Some UCLA students and prospective University of California students expressed uncertainty in the UC’s ability to protect their personal information following a nationwide cybersecurity attack.
Hackers stole information from around 100 organizations including universities, government institutions and private companies, along with the UC by exploiting a vulnerability in file transfer company Accellion’s product called the Accellion File Transfer Appliance, UC officials announced in a press release Friday.
The stolen information could include names, addresses, Social Security numbers and bank account information of UC employees, retirees, dependents and families of UC community members, according to the UC Net website.
The hackers are asking for money, according to the UC press release. The UC declined to comment further.
[Related: Nationwide cyberattack targets personal information of some in UC community]
Molly Abroms, a first-year human biology and society student, said she is afraid her information could have been stolen, at least because the UC did not specify who was affected.
The UC did not do much to help besides telling the community to sign up for free credit monitoring and identity theft protection, Abroms said.
“It seemed kind of confusing to me,” Abroms said. “I feel like on their end, they should be protecting our accounts and stuff first before we have to go out and seek different resources for that.”
Noah Lopez, a senior from Escondido Charter High School, received an email from the hackers saying his information was compromised after he applied to UC schools in the fall.
“I didn’t really think much of it (the email) … when I clicked on the link I saw social security numbers,” Lopez said. “I was really starting to get worried because I realized that this is something, could be something way bigger.”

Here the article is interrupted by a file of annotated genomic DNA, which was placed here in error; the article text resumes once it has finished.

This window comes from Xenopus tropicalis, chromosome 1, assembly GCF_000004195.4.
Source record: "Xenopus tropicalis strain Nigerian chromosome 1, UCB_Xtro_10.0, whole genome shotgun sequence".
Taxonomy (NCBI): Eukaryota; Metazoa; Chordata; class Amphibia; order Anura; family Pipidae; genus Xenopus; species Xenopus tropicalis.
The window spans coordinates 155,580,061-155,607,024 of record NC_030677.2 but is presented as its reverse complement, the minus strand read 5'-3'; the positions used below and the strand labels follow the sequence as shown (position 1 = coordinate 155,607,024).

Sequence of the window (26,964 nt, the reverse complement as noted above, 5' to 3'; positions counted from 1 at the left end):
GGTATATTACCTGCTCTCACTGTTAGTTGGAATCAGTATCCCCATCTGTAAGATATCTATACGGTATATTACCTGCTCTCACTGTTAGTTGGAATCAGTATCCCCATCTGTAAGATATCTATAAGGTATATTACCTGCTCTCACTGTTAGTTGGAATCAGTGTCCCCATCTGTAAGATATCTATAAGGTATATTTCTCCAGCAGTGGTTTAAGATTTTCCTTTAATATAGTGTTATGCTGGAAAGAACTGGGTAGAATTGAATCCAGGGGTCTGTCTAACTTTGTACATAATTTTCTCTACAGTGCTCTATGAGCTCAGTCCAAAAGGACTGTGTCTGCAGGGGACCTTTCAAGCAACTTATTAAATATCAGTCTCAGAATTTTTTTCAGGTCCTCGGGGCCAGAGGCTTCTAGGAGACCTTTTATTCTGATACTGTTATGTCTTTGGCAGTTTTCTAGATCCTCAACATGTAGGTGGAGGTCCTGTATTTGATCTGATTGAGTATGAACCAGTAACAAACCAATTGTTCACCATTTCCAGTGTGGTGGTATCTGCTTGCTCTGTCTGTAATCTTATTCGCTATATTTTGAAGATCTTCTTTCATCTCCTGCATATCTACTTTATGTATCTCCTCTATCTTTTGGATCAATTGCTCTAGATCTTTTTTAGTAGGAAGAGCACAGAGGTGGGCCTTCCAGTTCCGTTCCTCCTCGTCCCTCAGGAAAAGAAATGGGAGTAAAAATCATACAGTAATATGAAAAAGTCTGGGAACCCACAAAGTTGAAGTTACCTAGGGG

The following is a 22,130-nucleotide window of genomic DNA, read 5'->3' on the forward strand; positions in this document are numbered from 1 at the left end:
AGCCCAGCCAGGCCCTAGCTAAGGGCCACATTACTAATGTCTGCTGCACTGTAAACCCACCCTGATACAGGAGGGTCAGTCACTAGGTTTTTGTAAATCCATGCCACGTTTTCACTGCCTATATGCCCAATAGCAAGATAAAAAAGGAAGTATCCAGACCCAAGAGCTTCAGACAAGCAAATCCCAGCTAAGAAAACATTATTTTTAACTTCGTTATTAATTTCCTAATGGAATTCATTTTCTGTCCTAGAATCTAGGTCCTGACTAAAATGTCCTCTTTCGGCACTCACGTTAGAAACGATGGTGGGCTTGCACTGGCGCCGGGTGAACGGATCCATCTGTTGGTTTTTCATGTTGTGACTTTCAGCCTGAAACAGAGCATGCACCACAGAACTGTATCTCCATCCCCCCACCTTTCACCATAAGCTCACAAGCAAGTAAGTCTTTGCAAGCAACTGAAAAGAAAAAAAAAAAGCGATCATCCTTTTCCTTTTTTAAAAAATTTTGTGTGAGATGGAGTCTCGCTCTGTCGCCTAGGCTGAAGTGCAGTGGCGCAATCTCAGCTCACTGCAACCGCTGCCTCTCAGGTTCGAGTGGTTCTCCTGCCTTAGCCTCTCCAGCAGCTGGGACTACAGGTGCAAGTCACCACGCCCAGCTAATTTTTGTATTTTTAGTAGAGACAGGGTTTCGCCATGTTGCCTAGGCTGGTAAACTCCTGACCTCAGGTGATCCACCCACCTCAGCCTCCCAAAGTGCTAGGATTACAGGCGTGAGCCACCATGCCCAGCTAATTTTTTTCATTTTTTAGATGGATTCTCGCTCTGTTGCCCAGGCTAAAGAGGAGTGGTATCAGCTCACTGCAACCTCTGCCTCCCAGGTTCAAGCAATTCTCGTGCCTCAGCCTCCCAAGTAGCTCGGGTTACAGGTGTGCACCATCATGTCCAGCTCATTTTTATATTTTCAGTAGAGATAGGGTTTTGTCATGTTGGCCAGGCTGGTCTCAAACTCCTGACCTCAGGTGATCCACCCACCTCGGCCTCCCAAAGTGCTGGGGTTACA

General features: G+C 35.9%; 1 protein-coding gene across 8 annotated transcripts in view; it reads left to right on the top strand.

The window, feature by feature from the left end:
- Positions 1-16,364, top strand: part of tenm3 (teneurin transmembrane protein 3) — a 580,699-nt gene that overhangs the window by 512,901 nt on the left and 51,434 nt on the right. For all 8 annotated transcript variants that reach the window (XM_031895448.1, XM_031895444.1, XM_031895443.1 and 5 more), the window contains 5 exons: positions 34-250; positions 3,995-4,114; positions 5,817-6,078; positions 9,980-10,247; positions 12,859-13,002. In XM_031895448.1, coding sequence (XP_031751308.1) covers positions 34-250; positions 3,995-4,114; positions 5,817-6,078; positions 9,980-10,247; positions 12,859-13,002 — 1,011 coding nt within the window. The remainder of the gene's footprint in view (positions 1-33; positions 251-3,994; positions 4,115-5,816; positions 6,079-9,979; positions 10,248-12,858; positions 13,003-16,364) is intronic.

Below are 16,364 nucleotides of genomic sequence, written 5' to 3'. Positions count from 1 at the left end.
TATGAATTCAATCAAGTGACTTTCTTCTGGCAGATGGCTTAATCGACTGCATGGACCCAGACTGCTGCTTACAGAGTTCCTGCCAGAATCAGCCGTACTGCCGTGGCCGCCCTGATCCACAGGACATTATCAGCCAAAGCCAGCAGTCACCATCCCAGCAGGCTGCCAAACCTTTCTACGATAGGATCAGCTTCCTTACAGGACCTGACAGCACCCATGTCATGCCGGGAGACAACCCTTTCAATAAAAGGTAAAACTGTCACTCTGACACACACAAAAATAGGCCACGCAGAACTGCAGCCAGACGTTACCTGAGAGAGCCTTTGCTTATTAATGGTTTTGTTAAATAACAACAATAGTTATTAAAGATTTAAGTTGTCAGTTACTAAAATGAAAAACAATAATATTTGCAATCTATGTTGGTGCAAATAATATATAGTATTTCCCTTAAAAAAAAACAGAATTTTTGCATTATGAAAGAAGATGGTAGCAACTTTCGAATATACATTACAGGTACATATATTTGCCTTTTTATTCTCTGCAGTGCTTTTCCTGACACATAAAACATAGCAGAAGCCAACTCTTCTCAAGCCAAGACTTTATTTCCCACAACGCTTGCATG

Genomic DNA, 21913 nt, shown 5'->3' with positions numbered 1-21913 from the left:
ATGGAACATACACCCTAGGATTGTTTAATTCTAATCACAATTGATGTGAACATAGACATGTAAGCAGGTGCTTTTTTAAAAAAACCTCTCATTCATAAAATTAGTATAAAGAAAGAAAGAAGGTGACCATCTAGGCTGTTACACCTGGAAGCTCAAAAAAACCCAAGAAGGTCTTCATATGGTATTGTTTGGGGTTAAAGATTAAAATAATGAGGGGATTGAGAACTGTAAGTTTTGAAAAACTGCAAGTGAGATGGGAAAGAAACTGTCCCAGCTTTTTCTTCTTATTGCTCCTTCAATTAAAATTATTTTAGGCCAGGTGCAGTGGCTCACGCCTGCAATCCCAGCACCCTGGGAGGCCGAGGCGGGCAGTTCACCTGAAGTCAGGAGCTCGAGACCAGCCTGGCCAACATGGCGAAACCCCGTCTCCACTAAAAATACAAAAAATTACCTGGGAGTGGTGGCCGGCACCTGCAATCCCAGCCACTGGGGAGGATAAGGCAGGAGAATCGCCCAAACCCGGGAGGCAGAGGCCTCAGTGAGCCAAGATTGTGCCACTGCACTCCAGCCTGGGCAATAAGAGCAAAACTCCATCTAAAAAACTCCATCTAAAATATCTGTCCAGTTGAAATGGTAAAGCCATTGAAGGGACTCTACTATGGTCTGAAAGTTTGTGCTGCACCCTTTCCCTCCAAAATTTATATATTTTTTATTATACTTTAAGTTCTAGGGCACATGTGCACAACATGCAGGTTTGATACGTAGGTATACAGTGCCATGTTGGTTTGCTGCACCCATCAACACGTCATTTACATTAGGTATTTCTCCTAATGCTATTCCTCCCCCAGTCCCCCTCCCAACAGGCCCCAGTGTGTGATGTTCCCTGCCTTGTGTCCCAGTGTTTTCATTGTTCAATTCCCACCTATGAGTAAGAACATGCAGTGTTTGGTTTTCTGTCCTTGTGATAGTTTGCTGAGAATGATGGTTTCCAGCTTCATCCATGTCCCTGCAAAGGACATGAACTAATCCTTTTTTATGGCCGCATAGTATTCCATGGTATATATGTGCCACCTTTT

Lopez said he still has not received any updates from the UC besides seeing the UC’s statements in the news. He added that he feels the UC is not being clear enough with the general public about the nature of the cyberattacks and what information could be compromised.
Peter Reiher, a UCLA computer science adjunct professor, said Accellion was aware of problems with the FTA product in December. However, that does not mean the UC Office of the President was aware of problems occurring, he said.
According to an Accellion press release from March, the company hired FireEye Mandiant, a cybersecurity forensics firm, to investigate the cyberattacks that happened in December 2020 and January 2021 and to review Accellion’s software for other security vulnerabilities.
The attackers exploited multiple vulnerabilities in Accellion’s FTA, according to FireEye Mandiant. Several organizations began receiving extortion emails threatening to publish stolen data on the dark web as early as January 2021, according to FireEye Mandiant.
The FTA product was supposed to be retired soon and Accellion may have not paid as much attention or upgraded it, Reiher said.
Accellion announced in February that it will end the FTA software by April 30.
The UC is conducting a review of security controls for systems handling sensitive data and will be implementing additional security measures to prevent similar attacks in the future, according to the UC Net website.
It is also working with local and federal law enforcement and third-party vendors to assess compromised information and limit the release of stolen information, according to a UC Net press release April 2.
The UC is offering the entire UC community a free year of credit monitoring and identity theft protection through Experian IdentityWorks, according to the press release. The release also recommended the community not engage with suspicious emails and set up fraud alerts for bank accounts and credit files.
UCOP established a dedicated email account where people can ask further questions to [email protected] and UCLA community members can report suspicious activity to [email protected], a UCLA campus-wide email stated.
If you have given any information over the internet, the safest thing to do is assume that somebody has stolen it, Reiher said.
“Essentially, from that perspective, you just need to always be careful,” Reiher said, “To some degree, it almost doesn’t matter if you go to new websites, legitimate websites and provide new information because you’re probably providing the same information somebody (has) already stolen.”